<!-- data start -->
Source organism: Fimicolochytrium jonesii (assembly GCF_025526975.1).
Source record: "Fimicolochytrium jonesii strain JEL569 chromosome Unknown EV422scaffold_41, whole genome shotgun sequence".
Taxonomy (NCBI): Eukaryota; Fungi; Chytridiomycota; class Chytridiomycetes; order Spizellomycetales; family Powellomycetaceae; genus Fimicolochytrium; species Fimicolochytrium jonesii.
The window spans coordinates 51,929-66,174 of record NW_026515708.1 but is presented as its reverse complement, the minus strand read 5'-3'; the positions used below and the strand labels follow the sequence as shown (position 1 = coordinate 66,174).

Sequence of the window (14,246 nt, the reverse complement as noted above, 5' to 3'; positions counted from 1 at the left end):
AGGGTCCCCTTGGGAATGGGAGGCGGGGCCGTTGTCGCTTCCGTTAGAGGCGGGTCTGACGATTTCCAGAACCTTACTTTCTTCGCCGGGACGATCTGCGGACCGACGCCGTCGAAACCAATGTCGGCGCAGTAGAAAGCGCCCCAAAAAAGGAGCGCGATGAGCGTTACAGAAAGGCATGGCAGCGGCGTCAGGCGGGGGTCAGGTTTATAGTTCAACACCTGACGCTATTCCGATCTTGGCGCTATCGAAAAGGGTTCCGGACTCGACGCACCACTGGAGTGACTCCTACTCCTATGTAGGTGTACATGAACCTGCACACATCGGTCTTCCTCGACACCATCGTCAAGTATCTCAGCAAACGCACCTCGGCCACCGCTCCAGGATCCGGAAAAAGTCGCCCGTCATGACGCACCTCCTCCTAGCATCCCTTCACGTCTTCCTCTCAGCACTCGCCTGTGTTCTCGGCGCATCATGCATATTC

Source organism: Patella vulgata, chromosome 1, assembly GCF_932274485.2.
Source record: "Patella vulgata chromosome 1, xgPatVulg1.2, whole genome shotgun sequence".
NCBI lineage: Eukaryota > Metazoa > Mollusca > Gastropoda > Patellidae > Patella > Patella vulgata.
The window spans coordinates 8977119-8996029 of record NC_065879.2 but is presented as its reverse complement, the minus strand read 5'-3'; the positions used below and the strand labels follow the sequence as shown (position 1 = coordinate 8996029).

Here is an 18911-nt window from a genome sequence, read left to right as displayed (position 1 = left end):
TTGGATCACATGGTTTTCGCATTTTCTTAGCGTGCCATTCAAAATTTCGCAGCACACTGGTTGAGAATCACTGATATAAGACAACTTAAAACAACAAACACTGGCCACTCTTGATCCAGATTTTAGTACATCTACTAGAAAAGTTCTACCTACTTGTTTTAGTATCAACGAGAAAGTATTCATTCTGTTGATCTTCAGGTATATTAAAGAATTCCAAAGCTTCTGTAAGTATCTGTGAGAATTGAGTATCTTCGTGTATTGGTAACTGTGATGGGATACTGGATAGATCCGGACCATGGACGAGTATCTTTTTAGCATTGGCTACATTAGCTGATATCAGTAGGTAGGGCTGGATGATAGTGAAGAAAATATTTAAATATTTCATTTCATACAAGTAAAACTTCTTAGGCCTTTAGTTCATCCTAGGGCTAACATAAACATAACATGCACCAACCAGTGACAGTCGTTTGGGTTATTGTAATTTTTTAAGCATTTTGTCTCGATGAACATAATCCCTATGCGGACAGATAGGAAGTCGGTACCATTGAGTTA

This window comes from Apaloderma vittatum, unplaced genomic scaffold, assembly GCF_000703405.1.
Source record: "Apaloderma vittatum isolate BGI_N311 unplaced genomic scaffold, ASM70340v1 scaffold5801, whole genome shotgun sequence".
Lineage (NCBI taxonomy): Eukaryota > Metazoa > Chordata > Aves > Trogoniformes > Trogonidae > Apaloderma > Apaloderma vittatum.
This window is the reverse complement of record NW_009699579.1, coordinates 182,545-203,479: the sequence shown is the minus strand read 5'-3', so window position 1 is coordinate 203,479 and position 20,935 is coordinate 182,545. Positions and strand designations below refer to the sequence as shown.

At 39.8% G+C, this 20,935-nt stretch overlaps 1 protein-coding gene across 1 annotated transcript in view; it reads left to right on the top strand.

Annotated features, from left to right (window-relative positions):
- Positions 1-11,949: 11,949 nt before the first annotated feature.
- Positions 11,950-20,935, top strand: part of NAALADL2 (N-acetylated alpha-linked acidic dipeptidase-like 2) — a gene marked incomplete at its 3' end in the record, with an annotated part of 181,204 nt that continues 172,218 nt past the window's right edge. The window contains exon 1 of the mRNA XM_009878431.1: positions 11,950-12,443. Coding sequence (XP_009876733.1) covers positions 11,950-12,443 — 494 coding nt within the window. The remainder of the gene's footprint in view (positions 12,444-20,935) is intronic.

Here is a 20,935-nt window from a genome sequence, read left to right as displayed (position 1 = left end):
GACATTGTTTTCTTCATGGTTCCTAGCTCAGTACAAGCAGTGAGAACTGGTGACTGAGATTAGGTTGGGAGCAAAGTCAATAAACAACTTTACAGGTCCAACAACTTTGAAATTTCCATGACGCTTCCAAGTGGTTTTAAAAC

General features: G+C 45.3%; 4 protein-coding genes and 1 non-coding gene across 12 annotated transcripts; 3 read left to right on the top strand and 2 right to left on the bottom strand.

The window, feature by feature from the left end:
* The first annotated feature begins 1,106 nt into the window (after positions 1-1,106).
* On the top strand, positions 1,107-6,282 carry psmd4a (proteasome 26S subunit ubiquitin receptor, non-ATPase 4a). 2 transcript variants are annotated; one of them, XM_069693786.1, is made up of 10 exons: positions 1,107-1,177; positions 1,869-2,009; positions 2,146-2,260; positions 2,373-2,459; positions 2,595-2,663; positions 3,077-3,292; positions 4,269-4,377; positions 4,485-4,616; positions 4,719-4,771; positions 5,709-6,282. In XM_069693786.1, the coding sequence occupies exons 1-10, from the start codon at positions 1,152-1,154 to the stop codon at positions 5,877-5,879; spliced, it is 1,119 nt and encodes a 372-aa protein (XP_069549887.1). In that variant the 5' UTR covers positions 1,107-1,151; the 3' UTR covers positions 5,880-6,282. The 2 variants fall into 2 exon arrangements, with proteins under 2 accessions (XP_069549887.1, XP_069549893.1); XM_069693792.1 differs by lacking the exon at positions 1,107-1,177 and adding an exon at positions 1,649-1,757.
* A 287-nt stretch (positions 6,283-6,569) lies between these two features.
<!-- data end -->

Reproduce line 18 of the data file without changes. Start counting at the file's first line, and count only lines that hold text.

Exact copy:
Annotated features, from left to right (window-relative positions):